, April 22, 2024

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Eraserheads: The Pop Machine’s Magic Still There After All These Years


  •   5 min reads
Eraserheads: The Pop Machine’s Magic Still There After All These Years
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The kids of the 90s embraced the Eraserheads as chroniclers, mystics, megaphones, soothsayers. The band from Diliman embodied their personas; their past, present, and future.

By Joey Salgado

Boomers have been wondering what all the hysteria over the Eraserheads reunion was about (You know, the one where they got together for a one-night farewell show in December and 75,000 people showed up). As a certified late Boomer/early Gen Xer (depending on the generational matrix), let me try to offer an explanation.

The Eraserheads were part of and spoke for a generation looking for clues. The broken, the aimless, the children of the diaspora, the generation that came of age when our nation was in flux. We were still flush with the euphoria of the Edsa Revolution yet growing increasingly aware that governing was a lot harder than overthrowing a dictator. The old power structures have crumbled, but new ones emerged and the older ones have made a comeback. Popular culture was in a senescence state; pop music had reclaimed the airwaves from Pinoy Rock. The long-haired, red-eyed rockers wielding guitars on noontime TV and radio have been eased out. The glammed up, hair-sprayed, shoulder-padded pimple-free teeny boppers were back. Politicians and the self-appointed guardians of morality were still telling kids what they should not listen to (“Don’t listen to ‘Alapaap,’ it will turn you into a drug addict”). Radio stations were being told to ban songs with so-called explicit lyrics, offensive to older sensibilities.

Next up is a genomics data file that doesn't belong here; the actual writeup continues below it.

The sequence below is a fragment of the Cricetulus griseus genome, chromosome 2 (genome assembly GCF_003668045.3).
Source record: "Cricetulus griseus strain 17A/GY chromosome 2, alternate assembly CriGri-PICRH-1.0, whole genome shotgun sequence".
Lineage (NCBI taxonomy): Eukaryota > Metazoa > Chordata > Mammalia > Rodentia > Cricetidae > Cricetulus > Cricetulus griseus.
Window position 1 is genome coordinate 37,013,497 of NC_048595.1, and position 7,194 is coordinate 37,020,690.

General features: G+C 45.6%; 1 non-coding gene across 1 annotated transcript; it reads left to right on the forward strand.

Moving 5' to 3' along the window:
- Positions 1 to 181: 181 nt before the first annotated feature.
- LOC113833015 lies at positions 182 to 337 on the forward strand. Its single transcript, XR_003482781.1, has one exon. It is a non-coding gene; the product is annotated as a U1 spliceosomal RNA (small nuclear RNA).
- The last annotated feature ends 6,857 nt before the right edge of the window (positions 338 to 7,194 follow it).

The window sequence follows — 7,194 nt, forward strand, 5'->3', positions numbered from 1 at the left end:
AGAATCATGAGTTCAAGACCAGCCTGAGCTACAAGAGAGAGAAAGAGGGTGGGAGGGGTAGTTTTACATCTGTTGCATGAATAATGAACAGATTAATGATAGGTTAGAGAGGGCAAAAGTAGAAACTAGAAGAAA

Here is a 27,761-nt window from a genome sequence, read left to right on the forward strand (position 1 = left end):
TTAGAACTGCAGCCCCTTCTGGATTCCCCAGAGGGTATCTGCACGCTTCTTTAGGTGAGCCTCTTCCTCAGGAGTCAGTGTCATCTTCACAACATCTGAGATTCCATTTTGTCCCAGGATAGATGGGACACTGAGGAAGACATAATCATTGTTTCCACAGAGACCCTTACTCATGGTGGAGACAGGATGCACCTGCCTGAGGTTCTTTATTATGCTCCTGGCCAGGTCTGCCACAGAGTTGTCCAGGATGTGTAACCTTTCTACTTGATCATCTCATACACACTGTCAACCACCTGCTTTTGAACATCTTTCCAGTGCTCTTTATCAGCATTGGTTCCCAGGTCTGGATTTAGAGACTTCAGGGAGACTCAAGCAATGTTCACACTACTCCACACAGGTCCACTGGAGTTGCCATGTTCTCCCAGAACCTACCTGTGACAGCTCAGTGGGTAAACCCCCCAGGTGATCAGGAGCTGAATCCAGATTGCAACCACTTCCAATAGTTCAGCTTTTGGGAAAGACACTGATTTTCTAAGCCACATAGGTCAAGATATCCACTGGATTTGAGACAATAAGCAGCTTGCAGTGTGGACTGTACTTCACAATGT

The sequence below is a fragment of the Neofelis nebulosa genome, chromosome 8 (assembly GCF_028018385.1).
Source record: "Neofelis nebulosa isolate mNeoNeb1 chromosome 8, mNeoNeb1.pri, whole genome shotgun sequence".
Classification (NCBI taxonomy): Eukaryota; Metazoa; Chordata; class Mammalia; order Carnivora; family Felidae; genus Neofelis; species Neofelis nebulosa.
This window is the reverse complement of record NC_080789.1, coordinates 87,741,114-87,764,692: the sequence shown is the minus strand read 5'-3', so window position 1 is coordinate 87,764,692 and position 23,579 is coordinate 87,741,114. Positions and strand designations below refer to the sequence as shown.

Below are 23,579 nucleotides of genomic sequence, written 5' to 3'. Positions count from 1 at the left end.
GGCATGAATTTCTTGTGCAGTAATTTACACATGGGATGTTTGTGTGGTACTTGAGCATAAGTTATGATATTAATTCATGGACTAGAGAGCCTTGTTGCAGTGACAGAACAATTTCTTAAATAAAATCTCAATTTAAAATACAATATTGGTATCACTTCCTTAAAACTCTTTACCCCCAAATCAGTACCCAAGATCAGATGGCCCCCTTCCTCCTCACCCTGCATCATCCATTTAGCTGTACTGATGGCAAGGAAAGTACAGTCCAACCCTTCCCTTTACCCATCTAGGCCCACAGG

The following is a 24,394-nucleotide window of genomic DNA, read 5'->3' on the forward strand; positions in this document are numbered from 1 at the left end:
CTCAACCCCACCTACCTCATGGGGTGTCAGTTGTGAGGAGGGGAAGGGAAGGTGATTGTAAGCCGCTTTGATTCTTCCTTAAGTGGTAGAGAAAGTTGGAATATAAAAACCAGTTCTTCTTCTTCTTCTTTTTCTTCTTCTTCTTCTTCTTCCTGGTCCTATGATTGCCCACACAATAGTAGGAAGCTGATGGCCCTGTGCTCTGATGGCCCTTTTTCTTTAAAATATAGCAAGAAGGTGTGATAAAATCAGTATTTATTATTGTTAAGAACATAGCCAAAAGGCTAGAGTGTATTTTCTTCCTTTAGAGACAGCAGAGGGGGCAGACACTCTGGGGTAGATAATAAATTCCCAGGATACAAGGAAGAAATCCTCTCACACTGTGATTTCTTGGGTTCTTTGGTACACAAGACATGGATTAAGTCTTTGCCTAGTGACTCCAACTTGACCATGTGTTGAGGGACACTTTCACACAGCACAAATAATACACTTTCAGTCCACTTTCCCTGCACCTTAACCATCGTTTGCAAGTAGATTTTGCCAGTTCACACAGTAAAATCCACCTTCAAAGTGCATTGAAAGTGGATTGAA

But the kids would win in the end. They would set out to define their music and their lifestyle on their own terms.

The Eraserheads never consciously sought to change the cultural landscape. They were just four boys who couldn’t play cover songs for shit, so they decided to write their own stuff. They wrote about their life experiences. Turns out millions of kids shared these experiences  too. They sang about collecting soft drinks bottle caps from a neighborhood “tindahan,” eating “isaw,” making “pa-cute,” bumming around. They talked about UP a lot, with winking references to campus landmarks. They were not slick, they were not “tisoy.” They were labelled “baduy.” But they never claimed to be otherwise. The Heads were of the “masa,” for the “masa.” They were a pop group that became a multi-million pop machine.

The kids who dug the Heads were the early adopters of this new-fangled thingy called the internet (Internet Explorer, floppy disks, and dial-up modems, anyone?), and later fiddled with this other thingy called Facebook. They taped music videos and television performances, sharing and oversharing. In their search for musical idols, they saw four guys who looked like them, singing about their lives. The kids of the 90s embraced the Eraserheads as chroniclers, mystics, megaphones, soothsayers. The band from Diliman embodied their personas; their past, present, and future.